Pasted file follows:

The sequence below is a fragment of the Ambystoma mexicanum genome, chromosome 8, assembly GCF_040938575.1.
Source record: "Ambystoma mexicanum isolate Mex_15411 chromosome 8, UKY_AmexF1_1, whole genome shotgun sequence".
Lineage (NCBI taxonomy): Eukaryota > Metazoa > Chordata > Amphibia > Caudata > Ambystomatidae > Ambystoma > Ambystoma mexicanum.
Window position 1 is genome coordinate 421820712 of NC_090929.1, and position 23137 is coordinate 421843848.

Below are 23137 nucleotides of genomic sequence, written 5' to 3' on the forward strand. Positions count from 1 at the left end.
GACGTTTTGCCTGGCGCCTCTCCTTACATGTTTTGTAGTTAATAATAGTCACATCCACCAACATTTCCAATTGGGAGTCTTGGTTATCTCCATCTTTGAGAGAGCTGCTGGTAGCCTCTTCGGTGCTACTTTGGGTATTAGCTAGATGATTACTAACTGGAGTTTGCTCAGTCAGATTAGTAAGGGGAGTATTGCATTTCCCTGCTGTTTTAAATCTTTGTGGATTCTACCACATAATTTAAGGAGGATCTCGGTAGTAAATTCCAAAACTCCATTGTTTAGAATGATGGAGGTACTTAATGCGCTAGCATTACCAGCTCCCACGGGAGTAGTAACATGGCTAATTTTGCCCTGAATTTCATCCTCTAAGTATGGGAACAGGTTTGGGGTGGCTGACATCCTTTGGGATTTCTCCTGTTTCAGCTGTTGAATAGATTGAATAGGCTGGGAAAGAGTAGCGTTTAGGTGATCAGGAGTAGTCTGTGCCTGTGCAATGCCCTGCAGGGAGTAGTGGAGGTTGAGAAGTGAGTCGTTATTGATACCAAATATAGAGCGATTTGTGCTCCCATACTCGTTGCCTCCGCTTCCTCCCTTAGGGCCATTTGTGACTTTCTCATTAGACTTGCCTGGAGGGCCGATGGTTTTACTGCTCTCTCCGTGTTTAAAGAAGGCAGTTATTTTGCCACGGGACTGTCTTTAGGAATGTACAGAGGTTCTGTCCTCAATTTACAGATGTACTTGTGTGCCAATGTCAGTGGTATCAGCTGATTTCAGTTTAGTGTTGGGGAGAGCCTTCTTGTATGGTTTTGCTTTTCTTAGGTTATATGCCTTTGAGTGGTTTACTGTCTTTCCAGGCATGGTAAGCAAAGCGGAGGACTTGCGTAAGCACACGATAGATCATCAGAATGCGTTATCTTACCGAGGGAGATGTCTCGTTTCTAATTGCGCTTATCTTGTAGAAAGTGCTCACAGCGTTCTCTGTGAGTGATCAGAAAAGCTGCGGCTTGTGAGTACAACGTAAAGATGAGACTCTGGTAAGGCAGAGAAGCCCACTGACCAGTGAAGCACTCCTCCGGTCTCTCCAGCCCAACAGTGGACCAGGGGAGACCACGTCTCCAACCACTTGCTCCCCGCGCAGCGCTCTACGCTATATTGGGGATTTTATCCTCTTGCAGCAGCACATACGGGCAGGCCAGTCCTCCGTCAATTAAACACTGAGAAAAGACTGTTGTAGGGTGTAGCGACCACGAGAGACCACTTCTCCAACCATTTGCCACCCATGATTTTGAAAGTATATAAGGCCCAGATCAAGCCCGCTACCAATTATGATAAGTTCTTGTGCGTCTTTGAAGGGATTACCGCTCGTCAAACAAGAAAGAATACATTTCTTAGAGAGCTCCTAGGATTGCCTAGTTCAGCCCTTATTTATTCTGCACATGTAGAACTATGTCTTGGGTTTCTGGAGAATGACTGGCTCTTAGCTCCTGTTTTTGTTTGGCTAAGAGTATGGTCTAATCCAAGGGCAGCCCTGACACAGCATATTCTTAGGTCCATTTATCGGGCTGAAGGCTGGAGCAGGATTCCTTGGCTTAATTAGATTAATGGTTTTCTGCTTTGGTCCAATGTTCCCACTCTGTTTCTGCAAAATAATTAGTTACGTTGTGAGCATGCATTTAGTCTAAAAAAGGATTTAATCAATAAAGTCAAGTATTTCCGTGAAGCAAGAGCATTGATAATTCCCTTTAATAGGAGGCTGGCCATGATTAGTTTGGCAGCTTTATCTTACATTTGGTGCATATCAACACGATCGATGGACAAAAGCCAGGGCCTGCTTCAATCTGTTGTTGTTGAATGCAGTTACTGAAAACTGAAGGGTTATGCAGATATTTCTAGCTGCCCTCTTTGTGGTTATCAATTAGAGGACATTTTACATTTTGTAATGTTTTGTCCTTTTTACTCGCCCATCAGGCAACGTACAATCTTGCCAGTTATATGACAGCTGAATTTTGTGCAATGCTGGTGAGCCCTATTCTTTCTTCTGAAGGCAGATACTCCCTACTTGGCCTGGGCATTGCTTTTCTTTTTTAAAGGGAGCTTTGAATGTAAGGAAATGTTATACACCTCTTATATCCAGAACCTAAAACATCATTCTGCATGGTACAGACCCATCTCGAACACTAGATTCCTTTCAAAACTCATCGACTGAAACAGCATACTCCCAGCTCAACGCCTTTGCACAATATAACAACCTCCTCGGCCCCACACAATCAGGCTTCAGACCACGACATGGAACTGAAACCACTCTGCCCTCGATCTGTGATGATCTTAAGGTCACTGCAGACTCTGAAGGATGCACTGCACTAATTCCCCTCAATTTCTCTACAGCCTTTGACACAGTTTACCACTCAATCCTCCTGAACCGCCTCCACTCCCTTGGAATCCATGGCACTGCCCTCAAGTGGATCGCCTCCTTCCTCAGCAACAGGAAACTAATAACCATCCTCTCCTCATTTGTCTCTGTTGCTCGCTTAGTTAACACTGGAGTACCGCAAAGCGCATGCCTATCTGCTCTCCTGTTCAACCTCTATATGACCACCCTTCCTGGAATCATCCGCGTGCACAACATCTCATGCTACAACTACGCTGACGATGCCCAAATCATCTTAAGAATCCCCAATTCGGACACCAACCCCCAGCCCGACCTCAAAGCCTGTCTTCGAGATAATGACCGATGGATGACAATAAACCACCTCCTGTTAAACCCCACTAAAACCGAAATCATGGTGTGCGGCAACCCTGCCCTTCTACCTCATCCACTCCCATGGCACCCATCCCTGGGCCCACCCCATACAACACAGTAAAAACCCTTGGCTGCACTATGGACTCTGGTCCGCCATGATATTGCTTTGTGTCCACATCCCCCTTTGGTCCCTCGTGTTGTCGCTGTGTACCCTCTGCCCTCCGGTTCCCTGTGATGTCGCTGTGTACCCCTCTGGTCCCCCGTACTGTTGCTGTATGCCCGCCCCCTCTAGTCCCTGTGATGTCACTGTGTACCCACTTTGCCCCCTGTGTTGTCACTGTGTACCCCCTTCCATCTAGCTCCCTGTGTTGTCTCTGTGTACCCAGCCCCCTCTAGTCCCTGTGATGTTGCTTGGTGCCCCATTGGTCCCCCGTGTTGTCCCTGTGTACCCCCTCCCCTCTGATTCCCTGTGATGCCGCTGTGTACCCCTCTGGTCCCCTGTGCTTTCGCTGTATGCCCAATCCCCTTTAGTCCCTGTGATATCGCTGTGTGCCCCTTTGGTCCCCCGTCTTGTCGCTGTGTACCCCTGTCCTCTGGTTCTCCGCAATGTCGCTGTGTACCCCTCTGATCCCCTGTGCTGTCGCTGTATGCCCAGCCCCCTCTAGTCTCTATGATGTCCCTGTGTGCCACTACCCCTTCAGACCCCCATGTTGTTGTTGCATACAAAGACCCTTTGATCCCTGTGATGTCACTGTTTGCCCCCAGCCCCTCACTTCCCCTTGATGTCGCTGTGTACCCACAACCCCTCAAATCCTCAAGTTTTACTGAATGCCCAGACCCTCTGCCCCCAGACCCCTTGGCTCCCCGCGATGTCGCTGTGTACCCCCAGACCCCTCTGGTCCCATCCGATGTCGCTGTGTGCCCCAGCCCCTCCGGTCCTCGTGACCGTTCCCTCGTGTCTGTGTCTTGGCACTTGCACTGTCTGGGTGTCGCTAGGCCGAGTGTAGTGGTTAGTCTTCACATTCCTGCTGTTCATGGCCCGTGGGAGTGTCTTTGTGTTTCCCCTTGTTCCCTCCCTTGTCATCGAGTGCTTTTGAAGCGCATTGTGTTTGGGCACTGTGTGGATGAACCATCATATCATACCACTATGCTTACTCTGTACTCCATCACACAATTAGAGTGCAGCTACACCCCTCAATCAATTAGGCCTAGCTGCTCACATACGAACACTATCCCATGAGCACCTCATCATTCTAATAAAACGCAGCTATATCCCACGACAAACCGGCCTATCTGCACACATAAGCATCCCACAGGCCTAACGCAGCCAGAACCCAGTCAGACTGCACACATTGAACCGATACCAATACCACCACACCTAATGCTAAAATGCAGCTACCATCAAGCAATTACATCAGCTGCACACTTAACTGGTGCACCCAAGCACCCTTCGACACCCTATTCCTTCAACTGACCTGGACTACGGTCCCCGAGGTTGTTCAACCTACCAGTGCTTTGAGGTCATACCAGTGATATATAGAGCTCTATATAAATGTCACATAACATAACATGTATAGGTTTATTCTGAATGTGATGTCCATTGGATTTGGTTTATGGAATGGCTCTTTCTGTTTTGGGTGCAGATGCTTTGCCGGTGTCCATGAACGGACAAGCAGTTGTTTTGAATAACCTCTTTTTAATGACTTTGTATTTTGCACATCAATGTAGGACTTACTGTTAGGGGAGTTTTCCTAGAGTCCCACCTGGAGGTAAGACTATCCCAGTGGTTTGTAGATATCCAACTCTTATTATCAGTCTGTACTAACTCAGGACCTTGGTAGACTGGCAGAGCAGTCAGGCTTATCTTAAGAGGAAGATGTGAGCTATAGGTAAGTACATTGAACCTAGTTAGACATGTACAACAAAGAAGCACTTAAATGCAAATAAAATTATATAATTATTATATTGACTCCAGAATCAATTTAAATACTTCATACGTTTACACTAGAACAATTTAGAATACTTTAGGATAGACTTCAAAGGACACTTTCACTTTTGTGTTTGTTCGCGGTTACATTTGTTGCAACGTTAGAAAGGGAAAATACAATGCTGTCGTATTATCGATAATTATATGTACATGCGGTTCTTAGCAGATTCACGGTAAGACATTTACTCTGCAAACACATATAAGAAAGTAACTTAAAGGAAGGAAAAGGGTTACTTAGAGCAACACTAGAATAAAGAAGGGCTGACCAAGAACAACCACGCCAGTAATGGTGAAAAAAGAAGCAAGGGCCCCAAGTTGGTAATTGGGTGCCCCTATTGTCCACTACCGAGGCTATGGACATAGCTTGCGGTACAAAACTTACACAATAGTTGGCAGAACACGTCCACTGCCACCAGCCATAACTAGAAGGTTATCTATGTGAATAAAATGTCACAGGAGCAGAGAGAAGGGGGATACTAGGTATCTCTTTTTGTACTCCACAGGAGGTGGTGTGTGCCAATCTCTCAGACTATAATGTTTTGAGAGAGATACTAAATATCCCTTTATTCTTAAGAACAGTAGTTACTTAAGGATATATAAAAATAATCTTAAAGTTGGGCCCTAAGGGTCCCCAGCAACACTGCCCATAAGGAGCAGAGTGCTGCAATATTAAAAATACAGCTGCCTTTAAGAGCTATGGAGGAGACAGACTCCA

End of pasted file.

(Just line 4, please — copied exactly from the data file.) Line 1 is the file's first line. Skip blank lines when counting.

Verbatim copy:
Window position 1 is genome coordinate 421820712 of NC_090929.1, and position 23137 is coordinate 421843848.